Tennis Elbow

Published: September 29, 2010

Tennis elbow isn’t just a pain for those who enjoy swinging a racquet—it also sidelines people who never set foot on a tennis court but spend hours at a keyboard or frequently stress their wrists and forearms in other ways.

Dr. Mark Sobor, a family holistic health physician in Chicago, provides these symptoms, and solutions, for treating tennis elbow:

What is it?

Tennis Elbow, or lateral epicondylitis, is a repetitive use injury of the wrists and forearms that results in pain or inflammation of the outside of the elbow. Almost anyone can develop it.

What happens?

Tennis elbow is caused by spasms in and around the supinator and extensor muscles of the forearm. You use supinator muscles to turn your hands out, as if holding a bowl of soup. The extensor muscles come into play during a backhanded hit in tennis.

When not properly stretched or strengthened, these muscles tighten, pull against the atttached tendons, and eventually cause inflammation and pain.

An ounce of prevention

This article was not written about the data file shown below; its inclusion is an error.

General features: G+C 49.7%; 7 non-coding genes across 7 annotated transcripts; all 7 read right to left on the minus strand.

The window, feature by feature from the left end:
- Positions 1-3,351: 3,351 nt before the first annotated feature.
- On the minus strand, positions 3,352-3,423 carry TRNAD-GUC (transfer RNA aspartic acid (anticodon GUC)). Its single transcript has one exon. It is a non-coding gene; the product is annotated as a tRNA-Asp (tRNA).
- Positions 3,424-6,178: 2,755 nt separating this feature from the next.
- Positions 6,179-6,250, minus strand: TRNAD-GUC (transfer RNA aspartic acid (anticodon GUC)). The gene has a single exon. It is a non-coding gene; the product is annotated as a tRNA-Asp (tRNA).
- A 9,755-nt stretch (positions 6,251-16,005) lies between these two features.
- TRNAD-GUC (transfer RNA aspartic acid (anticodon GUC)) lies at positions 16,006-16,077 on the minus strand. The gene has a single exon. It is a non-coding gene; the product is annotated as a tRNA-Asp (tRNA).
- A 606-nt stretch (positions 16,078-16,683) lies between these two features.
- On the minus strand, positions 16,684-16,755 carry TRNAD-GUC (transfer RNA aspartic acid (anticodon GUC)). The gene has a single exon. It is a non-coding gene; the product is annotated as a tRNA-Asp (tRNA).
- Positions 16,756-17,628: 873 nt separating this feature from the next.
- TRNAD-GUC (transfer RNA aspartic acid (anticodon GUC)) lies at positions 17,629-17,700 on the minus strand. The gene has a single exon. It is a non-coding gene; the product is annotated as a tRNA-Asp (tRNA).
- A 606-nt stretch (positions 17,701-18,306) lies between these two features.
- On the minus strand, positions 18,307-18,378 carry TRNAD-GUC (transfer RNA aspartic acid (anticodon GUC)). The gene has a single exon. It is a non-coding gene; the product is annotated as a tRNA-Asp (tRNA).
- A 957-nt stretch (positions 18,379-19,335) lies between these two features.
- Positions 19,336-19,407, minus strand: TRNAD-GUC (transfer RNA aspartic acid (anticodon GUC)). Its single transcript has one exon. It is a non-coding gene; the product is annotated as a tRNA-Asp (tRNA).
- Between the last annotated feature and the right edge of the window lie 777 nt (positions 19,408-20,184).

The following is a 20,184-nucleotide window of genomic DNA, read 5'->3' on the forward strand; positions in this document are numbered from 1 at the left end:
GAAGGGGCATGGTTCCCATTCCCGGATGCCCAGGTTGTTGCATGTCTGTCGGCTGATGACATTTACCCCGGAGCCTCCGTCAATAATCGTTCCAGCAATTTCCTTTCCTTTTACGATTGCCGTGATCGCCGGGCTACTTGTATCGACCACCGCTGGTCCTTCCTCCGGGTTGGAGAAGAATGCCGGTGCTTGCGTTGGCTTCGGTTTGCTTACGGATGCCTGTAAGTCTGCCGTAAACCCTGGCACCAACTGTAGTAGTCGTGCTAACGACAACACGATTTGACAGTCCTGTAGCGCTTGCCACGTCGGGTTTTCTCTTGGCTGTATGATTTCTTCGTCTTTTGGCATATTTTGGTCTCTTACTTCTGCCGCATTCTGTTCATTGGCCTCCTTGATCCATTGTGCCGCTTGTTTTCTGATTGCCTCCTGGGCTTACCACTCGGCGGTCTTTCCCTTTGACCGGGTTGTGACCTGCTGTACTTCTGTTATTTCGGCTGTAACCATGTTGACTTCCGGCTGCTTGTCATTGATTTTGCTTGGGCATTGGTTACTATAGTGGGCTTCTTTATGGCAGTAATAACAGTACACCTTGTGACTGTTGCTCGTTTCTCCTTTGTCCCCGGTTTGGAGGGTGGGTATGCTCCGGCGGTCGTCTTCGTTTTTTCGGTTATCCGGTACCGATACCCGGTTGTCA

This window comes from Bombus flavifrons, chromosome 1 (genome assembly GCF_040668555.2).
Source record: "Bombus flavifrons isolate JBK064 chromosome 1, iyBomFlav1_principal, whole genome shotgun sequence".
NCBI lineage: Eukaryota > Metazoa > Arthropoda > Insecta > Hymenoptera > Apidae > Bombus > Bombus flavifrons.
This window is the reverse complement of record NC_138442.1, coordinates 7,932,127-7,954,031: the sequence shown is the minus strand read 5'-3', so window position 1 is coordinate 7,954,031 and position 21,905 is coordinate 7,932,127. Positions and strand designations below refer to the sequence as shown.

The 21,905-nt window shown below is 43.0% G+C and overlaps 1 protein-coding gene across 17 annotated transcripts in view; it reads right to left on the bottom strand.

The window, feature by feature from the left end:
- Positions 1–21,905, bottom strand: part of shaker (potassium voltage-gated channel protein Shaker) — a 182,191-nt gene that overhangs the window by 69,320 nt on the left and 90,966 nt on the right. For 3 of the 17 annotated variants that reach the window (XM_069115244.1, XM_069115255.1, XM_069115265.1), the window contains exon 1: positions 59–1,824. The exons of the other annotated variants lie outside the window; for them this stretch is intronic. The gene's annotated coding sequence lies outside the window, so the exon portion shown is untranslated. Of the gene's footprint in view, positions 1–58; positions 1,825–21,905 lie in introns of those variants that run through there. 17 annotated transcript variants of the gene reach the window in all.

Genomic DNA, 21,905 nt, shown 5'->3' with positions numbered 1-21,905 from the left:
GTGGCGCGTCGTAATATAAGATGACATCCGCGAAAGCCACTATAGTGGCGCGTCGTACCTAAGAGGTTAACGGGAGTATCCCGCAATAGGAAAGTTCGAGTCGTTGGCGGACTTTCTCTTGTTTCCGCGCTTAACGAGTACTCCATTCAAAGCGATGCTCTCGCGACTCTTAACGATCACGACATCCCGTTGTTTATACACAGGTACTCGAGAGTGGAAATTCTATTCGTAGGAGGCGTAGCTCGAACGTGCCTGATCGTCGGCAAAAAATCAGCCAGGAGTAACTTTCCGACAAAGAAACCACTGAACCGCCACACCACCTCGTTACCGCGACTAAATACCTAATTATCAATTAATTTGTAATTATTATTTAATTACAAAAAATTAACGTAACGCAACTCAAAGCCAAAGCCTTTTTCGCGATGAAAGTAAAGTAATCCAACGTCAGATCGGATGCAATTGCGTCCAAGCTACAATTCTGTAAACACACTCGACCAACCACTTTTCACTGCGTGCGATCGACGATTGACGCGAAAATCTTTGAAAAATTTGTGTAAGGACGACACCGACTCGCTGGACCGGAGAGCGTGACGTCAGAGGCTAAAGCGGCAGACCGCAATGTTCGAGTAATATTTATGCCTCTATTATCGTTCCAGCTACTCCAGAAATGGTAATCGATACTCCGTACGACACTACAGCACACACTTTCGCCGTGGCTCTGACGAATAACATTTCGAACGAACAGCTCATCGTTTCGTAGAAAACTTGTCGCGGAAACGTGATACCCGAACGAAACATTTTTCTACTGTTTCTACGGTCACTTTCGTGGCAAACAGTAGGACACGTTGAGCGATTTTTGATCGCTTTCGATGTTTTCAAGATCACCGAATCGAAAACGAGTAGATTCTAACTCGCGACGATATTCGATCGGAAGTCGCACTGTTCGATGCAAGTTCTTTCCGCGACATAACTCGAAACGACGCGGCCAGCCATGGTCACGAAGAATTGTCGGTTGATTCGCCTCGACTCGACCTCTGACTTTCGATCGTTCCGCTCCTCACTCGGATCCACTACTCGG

Try these techniques to stretch and strengthen your forearm and shoulder muscles before use, whether playing tennis or simply sweeping the floor:

1. Press and stretch (soft tissue release). Hold your arm straight out in front of you, with the palm facing downward. Place the opposite hand on your fingers. Push down until fingers are pointing towards the ground. Continue to apply gentle tension until fingers are pointing back towards your body. Repeat with other arm. Applying pressure to the muscles as they are being stretched help release soft tissue.

2. Massage helps reduce muscular tightness and accompanying tension on the tendons.

3. When it comes to tennis, consult a trainer about proper hitting technique to avoiding overstraining your muscles.

A pound of cure

Acupuncture to treat key trigger points in and around the forearm can successfully release muscles spasms. Instead of steroid therapy, opt for homeopathic injections of inflamed tendons and muscle spasms to decrease pain and swelling in tissues and joints.

Dr. Sobor is affiliated with Chicago Healers http://www.chicagohealers.com/, which hosts a website featuring articles and recommendations from holistic health experts.

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